"I didn’t know a magazine story lineup could make me cry.”
I had just forwarded an email to Portland Monthly’s editorial team: a preliminary runsheet (as we say in the biz) from Houstonia, the city magazine in Texas owned by our parent company. It delivered, as that response suggests, all the feels.
Hurricane Harvey had smashed into Texas just a few days before. Catherine Matusow, Houstonia’s editor in chief, kept me updated. After delivering coverage online straight through the worst of it, the Houstonia editors went all in on an issue of stories delving deep into the heroism, heartbreak, and self-examination the storm inspired in America’s fourth-largest city. (Be honest: pre-hurricane, did you know how big Houston is?)
Houston is about as different from Portland as you can get without a passport. Vast. Unplanned. Semitropical. Oil rich. Hyperdiverse: Chinatown (also heavily Vietnamese) goes on for miles. Texan: Houstonia recently published a story headlined “Is This the World’s Fanciest Gun Store?” I visited the Bayou City in May and, aside from this one amazing tiki bar and some glorious Vietnamese-style crawfish boil, I found it ... odd.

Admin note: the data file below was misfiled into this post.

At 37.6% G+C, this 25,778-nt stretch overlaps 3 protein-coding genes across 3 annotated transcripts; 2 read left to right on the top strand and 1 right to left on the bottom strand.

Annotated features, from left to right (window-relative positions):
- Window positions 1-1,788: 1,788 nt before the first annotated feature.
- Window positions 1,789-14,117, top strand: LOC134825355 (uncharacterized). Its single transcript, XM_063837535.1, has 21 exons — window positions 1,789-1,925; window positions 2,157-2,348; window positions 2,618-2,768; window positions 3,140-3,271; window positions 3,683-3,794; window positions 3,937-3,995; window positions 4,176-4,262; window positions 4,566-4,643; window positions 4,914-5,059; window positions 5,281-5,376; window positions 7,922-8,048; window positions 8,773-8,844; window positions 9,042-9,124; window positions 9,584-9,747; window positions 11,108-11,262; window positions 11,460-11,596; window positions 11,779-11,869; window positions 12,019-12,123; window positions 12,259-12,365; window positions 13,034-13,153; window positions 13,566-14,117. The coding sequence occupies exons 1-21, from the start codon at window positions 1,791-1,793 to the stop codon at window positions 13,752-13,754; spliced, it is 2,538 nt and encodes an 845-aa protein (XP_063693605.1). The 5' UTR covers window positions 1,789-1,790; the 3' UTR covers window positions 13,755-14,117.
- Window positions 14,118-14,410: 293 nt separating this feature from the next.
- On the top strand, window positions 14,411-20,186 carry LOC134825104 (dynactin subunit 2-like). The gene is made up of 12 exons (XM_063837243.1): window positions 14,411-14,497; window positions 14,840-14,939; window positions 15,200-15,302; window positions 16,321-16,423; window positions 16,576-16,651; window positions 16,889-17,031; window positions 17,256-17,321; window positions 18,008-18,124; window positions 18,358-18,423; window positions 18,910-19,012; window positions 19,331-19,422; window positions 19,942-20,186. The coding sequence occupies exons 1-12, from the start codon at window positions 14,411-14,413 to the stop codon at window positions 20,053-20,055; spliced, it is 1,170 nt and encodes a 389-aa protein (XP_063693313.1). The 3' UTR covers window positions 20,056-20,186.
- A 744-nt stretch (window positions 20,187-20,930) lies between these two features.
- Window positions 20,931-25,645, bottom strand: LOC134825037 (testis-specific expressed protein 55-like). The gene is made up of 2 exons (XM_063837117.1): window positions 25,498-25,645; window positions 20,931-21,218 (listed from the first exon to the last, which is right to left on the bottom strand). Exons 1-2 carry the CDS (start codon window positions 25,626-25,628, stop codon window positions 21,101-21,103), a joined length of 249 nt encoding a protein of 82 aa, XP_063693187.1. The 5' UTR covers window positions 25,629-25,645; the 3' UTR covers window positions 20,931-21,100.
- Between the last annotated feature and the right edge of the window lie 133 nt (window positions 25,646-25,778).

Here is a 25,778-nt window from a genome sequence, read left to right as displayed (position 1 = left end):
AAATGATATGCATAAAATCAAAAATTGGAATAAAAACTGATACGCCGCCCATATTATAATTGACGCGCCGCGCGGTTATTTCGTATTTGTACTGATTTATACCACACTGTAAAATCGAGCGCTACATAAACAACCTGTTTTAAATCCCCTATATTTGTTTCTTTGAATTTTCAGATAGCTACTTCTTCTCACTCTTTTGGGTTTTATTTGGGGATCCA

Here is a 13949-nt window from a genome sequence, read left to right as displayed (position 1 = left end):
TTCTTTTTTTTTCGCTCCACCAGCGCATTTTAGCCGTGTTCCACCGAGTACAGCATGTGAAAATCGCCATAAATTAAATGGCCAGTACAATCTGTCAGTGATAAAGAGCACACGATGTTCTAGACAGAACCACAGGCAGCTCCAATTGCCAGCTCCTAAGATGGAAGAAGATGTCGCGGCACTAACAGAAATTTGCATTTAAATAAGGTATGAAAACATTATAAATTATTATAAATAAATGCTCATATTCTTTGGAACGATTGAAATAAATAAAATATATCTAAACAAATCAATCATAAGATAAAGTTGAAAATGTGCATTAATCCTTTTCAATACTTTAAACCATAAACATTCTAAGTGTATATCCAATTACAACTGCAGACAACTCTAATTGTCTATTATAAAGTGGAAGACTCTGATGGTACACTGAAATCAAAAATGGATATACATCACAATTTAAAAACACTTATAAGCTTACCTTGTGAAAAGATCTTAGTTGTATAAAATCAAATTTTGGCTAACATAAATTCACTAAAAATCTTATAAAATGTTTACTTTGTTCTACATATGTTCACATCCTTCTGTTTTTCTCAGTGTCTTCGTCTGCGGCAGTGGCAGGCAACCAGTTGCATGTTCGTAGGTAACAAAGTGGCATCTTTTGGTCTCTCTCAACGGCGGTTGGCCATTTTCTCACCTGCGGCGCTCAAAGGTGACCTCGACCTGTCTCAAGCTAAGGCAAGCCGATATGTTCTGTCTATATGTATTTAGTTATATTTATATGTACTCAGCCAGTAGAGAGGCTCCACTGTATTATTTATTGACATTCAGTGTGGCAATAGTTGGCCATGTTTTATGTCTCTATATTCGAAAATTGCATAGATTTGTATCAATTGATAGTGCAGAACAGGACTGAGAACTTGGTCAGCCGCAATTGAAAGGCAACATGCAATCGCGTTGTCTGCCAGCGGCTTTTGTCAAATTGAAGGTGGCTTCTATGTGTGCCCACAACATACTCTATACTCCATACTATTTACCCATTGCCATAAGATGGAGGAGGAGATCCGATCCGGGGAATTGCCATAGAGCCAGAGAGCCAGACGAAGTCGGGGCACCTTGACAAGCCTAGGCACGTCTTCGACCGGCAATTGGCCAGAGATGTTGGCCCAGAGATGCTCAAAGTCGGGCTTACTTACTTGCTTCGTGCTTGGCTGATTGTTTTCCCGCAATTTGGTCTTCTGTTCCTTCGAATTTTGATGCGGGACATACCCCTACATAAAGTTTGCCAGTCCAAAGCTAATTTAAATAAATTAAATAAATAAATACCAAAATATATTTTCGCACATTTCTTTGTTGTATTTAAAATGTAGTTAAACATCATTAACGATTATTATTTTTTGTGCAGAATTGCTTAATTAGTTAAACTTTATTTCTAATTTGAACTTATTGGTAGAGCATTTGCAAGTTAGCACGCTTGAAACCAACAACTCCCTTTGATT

But of late, cities’ similarities seem more salient than their differences. Our company runs monthly magazines in four towns, and late summer roughed them all up. Houston faced Harvey. Our colleagues at Sarasota Magazine rode out Irma. The Northwest didn’t have hurricanes, thankfully, but Seattle Metropolitan covered man-made disaster: an imploding mayor. In Portland, we choked on the Eagle Creek fire, which we climb inside here.
Each trauma, natural and civic, foregrounded some of the best of urban life: the Houston neighborhood where, as Houstonia’s Katharine Shilcutt reported, residents “took to the streets in canoes, inflatable rafts, even air boats ... rescuing neighbors all day long”; the veteran Seattle city council member, on the verge of retirement, who agreed to become mayor for 71 days. Citizens stepped up. (In Houston, our colleagues are chipping in with the website houstoniahelps.org, tracking local nonprofits’ needs.) In Oregon, responders to Eagle Creek were overwhelmed by the public’s desire to help.
Do we need to mention that these can be trying times in urban America? It’s true. But it’s also true—as a season of crisis reminded us—that when we look back, there’s a chance we’ll be able to say that cities helped save us.
Editor in Chief